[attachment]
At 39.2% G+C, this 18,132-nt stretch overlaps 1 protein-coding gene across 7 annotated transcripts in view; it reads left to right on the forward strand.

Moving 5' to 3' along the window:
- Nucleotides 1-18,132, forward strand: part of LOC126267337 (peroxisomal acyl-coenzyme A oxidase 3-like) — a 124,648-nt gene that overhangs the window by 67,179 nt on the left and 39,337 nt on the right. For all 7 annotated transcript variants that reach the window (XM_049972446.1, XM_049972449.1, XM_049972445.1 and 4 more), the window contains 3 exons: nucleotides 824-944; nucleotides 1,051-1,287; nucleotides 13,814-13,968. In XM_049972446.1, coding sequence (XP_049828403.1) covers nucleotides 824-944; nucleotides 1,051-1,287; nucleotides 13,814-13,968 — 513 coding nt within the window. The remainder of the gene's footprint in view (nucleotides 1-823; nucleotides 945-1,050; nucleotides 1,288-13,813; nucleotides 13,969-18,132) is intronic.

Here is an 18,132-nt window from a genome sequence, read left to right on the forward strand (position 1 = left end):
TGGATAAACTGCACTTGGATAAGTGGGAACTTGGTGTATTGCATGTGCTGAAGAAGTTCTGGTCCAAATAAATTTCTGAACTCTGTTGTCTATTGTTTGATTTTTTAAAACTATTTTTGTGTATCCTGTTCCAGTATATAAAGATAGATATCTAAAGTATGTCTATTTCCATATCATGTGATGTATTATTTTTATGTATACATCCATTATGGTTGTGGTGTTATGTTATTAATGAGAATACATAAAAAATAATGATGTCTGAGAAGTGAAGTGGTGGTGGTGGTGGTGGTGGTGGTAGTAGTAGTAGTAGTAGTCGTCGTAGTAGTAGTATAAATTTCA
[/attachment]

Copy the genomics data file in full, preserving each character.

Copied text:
At 39.2% G+C, this 18,132-nt stretch overlaps 1 protein-coding gene across 7 annotated transcripts in view; it reads left to right on the forward strand.

Moving 5' to 3' along the window:
- Nucleotides 1-18,132, forward strand: part of LOC126267337 (peroxisomal acyl-coenzyme A oxidase 3-like) — a 124,648-nt gene that overhangs the window by 67,179 nt on the left and 39,337 nt on the right. For all 7 annotated transcript variants that reach the window (XM_049972446.1, XM_049972449.1, XM_049972445.1 and 4 more), the window contains 3 exons: nucleotides 824-944; nucleotides 1,051-1,287; nucleotides 13,814-13,968. In XM_049972446.1, coding sequence (XP_049828403.1) covers nucleotides 824-944; nucleotides 1,051-1,287; nucleotides 13,814-13,968 — 513 coding nt within the window. The remainder of the gene's footprint in view (nucleotides 1-823; nucleotides 945-1,050; nucleotides 1,288-13,813; nucleotides 13,969-18,132) is intronic.

Here is an 18,132-nt window from a genome sequence, read left to right on the forward strand (position 1 = left end):
TGGATAAACTGCACTTGGATAAGTGGGAACTTGGTGTATTGCATGTGCTGAAGAAGTTCTGGTCCAAATAAATTTCTGAACTCTGTTGTCTATTGTTTGATTTTTTAAAACTATTTTTGTGTATCCTGTTCCAGTATATAAAGATAGATATCTAAAGTATGTCTATTTCCATATCATGTGATGTATTATTTTTATGTATACATCCATTATGGTTGTGGTGTTATGTTATTAATGAGAATACATAAAAAATAATGATGTCTGAGAAGTGAAGTGGTGGTGGTGGTGGTGGTGGTGGTAGTAGTAGTAGTAGTAGTCGTCGTAGTAGTAGTATAAATTTCA